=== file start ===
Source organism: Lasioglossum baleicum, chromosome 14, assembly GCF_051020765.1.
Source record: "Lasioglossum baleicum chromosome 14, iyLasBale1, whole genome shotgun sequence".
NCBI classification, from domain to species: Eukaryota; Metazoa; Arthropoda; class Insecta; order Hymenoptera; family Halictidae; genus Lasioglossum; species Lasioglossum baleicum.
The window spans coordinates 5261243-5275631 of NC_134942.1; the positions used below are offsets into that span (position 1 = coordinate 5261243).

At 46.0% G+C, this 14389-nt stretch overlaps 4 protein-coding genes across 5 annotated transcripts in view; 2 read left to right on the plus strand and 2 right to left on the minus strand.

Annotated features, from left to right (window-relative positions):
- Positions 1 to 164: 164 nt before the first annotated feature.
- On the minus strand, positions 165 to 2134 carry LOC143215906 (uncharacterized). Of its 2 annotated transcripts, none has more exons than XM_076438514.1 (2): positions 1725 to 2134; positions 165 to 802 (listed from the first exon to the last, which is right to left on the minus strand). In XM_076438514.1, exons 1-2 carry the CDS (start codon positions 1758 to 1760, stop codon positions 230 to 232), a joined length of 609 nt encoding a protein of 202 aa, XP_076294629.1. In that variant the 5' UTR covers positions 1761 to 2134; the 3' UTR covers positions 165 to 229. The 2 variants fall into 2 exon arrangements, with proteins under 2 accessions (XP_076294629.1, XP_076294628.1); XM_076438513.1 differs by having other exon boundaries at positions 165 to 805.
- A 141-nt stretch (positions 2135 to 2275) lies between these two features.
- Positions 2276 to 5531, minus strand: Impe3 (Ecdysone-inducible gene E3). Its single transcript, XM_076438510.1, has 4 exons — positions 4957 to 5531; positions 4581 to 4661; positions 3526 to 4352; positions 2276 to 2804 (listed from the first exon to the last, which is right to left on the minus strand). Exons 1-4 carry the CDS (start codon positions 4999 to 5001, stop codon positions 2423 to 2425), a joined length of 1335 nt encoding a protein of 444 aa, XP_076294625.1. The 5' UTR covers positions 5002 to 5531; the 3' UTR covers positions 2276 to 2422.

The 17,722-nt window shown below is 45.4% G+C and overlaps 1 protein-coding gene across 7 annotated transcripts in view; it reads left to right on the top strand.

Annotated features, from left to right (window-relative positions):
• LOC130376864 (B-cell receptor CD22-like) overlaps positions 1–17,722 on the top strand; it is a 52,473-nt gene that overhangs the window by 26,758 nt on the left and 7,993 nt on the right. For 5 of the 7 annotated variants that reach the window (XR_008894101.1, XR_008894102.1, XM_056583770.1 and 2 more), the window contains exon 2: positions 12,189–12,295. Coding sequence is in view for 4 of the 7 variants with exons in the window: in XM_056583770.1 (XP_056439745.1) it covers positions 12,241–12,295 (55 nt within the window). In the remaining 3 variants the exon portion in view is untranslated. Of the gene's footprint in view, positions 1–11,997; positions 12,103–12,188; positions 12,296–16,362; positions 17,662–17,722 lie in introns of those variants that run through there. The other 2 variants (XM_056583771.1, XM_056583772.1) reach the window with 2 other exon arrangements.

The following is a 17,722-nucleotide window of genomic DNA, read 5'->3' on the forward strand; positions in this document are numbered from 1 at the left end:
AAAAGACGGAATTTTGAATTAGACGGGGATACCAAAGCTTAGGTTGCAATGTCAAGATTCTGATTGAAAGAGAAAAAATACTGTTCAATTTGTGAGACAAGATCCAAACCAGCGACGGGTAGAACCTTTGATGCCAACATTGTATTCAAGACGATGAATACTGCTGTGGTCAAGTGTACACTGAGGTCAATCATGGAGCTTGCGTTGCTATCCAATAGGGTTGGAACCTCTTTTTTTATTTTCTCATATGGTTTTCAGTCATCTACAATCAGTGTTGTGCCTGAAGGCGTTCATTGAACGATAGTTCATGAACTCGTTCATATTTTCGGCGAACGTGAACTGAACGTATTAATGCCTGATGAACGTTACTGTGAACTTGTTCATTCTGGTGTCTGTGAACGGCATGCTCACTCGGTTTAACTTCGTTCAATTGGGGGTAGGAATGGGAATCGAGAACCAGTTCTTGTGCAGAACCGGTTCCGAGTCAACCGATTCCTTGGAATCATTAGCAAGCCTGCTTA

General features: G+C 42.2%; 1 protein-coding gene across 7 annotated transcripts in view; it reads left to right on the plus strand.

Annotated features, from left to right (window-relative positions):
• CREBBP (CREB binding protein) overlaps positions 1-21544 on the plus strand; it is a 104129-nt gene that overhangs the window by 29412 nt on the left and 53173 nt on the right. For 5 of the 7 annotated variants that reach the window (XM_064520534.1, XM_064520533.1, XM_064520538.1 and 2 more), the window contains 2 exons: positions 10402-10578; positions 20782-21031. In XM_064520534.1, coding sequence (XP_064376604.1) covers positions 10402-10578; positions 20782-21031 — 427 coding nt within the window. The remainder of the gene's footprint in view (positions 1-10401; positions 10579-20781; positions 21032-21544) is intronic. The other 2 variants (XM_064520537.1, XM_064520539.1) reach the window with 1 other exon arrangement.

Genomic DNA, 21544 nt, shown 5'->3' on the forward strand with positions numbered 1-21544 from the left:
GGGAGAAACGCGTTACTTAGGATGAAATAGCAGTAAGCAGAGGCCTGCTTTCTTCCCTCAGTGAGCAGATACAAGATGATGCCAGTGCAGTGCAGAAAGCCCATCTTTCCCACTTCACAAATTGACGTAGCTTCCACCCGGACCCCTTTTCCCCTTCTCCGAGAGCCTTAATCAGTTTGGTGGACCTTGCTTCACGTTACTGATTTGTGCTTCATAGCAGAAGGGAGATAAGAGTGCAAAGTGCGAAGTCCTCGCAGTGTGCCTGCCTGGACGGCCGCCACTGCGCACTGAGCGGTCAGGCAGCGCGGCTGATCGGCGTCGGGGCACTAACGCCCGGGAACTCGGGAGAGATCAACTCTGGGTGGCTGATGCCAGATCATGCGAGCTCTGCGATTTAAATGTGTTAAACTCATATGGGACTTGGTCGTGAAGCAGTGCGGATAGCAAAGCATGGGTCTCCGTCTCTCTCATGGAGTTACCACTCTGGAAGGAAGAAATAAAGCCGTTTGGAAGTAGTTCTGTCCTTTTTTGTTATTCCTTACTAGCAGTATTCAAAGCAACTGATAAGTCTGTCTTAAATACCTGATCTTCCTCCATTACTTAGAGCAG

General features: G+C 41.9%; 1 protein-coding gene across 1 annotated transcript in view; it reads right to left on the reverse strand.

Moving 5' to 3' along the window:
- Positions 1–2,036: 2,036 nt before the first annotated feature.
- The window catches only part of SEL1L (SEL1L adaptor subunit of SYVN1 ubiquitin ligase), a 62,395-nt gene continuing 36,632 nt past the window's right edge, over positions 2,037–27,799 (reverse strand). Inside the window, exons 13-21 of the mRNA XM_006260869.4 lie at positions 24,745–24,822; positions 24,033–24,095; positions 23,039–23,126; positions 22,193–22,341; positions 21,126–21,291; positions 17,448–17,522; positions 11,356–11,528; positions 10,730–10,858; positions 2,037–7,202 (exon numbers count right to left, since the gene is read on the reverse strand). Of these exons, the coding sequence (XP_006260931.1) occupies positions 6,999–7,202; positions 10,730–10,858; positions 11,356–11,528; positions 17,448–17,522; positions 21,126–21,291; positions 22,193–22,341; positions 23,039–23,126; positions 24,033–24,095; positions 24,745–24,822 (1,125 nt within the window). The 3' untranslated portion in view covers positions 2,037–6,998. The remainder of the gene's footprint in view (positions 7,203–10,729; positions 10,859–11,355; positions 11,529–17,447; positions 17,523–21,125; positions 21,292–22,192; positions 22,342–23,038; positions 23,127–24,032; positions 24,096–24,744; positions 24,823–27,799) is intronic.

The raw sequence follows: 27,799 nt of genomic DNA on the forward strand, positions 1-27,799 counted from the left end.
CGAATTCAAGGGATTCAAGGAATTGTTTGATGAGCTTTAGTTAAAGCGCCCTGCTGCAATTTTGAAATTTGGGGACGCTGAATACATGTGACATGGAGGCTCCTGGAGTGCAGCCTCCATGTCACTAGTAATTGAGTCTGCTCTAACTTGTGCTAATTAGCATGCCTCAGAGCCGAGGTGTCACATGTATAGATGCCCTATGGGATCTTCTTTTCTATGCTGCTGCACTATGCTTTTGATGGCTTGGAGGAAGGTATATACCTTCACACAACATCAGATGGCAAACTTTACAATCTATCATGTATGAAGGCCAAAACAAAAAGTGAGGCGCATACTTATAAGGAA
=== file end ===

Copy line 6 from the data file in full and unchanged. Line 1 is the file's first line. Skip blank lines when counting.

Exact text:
Annotated features, from left to right (window-relative positions):